Subscribe to Christianity Today
By Frederica Mathewes-Green
The Women of Disney
In the middle of my life's journey I came to myself alone in a dark plastic poncho at the Haircuttery.
It was a few days after my forty-third birthday, and I had not received a Cinderella watch packaged in a tiny, clear-plastic glass slipper. For a while there I received one every birthday, because I kept losing them. That was some years ago. At that time, I intended to be a grown-up lady one day and wear a crown and a long, fancy dress. Everything about me would get bigger, except my feet; these would get smaller and smaller until they were the same size as Cinderella's, and I could wear her tiny shoes. I think I kept losing the watches in secret hope of collecting two shoes and making a pair. However, I kept losing the shoes, too, so my plans were dashed.
In the middle of my life's journey I see in the big black-framed mirror a grown-up lady getting an E-Z Kare haircut, wearing E-Z Kare clothes, which conceal an E-Z Kare figure. I had forgotten my plan to be Cinderella about now, and at this point, it's probably too much trouble.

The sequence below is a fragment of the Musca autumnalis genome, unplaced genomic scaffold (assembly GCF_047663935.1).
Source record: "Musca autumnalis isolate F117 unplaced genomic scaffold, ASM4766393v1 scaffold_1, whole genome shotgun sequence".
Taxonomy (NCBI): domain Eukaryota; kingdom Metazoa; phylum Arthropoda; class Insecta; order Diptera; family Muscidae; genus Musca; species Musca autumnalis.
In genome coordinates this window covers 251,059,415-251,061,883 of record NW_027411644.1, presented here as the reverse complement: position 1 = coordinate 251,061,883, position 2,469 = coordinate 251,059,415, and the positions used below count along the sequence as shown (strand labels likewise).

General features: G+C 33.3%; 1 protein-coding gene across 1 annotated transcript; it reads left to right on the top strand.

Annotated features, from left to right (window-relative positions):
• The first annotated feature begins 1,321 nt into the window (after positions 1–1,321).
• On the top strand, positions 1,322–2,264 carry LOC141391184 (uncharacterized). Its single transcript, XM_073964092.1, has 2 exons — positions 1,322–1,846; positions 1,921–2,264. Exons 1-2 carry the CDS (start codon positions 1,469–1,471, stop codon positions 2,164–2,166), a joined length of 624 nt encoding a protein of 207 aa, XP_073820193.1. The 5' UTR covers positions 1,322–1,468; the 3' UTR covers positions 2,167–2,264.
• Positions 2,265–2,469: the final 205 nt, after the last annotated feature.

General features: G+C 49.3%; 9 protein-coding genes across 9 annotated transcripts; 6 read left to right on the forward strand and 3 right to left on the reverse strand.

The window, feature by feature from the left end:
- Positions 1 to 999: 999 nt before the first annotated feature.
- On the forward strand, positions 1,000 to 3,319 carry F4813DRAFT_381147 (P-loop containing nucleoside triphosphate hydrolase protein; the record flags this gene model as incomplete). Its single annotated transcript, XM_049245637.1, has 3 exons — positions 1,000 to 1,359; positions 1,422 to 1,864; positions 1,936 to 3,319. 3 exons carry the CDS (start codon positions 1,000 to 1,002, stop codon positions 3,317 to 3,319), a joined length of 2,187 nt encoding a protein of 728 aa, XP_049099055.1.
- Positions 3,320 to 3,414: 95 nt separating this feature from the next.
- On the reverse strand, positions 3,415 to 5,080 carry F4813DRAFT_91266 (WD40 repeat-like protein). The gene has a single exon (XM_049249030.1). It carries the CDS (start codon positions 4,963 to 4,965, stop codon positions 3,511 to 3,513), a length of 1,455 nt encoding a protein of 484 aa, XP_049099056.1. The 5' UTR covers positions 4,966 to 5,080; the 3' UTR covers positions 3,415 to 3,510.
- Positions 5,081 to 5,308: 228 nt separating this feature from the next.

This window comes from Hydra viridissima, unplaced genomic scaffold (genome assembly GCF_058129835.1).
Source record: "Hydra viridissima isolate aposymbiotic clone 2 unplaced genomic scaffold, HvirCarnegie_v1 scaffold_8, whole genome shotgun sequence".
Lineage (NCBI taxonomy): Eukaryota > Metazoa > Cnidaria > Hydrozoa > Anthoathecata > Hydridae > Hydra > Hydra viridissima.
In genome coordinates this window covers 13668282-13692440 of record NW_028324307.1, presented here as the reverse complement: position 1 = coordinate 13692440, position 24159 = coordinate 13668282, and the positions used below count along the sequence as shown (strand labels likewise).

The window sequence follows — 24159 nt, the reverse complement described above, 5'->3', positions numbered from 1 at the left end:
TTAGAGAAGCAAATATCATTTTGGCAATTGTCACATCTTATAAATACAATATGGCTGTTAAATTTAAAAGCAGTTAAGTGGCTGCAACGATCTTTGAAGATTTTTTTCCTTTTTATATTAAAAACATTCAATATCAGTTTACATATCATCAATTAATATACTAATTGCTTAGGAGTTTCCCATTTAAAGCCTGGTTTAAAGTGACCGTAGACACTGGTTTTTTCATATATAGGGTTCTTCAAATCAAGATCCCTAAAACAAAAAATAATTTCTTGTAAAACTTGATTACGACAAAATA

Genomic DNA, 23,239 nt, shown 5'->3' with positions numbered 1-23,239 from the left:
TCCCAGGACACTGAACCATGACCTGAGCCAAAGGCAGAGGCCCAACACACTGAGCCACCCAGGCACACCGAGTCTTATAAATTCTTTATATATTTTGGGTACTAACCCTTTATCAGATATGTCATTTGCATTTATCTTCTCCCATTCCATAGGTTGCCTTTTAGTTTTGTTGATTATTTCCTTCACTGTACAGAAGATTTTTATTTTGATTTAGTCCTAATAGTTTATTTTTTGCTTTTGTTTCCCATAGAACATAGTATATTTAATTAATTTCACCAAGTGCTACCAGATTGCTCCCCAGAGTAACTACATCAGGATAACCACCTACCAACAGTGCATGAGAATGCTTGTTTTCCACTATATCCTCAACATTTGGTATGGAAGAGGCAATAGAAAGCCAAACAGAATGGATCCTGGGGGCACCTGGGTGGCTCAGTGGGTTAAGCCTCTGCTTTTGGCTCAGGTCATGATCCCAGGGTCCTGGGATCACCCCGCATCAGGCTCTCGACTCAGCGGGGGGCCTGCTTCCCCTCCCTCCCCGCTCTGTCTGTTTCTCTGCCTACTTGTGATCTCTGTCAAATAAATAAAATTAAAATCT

Like an army of other little girls over several generations, my idea of female loveliness was shaped by the women of Disney. I imagine that cohort resembling the star-stables maintained by the big movie studios of the thirties: glamorous women lunching ostentatiously together, sipping champagne, flipping cigarette ashes in each other's feather boas.
The Disney women, ageless, still meet covertly in a private club overlooking the Pacific. The waves crash on the rocks below, and they lift toasts in their little three-fingered hands. To us. We taught a million little girls what womanhood is like. Too bad none of them could make it. Then they snicker.
With these thoughts in mind, I sat down with my teenage daughter, Megan, to review the oeuvre produced by these women over the years. The first full-length Disney animation feature was Snow White, released in 1937. Such an extended stretch of animation, a particularly labor-exhaustive form of filmmaking, ...